The investigation into an ammonia leak that killed three people inside an arena in Fernie, B.C., has led to a legal battle between the municipality and the RCMP.
The city alleges Mounties illegally obtained two log books detailing the maintenance and operations of the rink's refrigeration system, and seized them without a search warrant in the aftermath of the leak, according to court documents.
Fernie filed an application with B.C. provincial court asking for the right to inspect and copy the two books, arguing it has an obligation under the Workers Compensation Act to investigate exactly what went wrong.
But on Wednesday, Provincial Court Judge Lynal Doerksen denied Fernie's request, pointing out that the city could actually be a "suspect" in the criminal probe.
"Given the nature of the incident: multiple fatalities with a possible criminal cause, it is obvious that it would not be in the public interest to jeopardize the RCMP investigation to assist the City with a statutory obligation," Doerksen wrote.
Two city workers and a Calgary-based employee of CIMCO Refrigeration were killed in the Oct. 17 ammonia leak. WorkSafeBC, Technical Safety BC, the RCMP and the city are all investigating what happened.
According to the court judgment, Fernie claims it can't complete its probe without the log books.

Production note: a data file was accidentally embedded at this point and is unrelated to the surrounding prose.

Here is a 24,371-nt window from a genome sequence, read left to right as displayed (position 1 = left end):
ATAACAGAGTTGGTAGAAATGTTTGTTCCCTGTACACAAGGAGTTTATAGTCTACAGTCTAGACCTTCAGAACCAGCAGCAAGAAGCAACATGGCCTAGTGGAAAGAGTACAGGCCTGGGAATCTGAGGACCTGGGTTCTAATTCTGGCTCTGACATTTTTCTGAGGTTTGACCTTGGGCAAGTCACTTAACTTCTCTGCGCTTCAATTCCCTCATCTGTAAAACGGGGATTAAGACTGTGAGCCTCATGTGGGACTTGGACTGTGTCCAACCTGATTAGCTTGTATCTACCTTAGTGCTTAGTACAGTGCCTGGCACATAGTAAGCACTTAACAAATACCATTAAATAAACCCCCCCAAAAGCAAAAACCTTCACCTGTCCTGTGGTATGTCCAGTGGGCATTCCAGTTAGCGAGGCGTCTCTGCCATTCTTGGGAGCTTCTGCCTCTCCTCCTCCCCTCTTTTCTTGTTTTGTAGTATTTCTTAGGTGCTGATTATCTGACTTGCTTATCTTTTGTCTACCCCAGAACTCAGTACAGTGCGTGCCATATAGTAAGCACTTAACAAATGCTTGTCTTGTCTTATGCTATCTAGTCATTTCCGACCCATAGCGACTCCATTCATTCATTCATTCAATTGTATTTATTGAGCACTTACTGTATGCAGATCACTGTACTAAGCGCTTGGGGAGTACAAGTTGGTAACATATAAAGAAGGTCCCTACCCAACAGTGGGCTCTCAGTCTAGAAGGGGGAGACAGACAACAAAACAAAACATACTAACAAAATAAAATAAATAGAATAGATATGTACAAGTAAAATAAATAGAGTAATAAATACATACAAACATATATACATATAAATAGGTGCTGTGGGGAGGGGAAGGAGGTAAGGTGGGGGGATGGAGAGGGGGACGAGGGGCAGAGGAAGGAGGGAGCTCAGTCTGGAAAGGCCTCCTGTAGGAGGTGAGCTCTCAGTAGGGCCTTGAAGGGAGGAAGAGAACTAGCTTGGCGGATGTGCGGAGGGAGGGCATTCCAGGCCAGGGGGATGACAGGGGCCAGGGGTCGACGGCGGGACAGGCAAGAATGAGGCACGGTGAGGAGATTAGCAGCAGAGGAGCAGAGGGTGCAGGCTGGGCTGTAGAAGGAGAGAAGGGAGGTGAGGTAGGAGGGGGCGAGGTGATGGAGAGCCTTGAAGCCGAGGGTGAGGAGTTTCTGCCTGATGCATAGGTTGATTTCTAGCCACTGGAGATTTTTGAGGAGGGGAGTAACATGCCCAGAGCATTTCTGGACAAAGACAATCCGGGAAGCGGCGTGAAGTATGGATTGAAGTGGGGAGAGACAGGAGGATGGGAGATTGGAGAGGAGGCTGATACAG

The men who knew the most about the rink's refrigeration system were all killed in the disaster, and so the information in those records is crucial, the city argued.
Mounties have not denied seizing the log books without a warrant. They only obtained a search warrant after getting a firefighter to retrieve the records for them.
Investigators from WorkSafeBC and Technical Safety BC have already been permitted to view the log books.
But as the judge pointed out, the city is actually one of the subjects of the police investigation, and allowing access to the records might compromise the integrity of the probe.
"To put it bluntly: the RCMP investigation is a criminal investigation and there is the possibility of criminal charges such as 'criminal negligence causing death.' As the City owns and operates the arena, the City is a possible suspect," Doerksen wrote.
Whether the log books were illegally obtained is a question to be answered if charges are laid, the judge added.
Mounties have said Fernie can have the log books once the investigation is complete.
The arena has yet to reopen after the leak that killed Fernie's recreational services director Lloyd Smith, 52, chief facility operator Wayne Hornquist, 59, and refrigeration specialist Jason Podloski, 46.
Last month, the community opened a new NHL-sized outdoor rink, made possible through a donation from the Calgary Flames Foundation.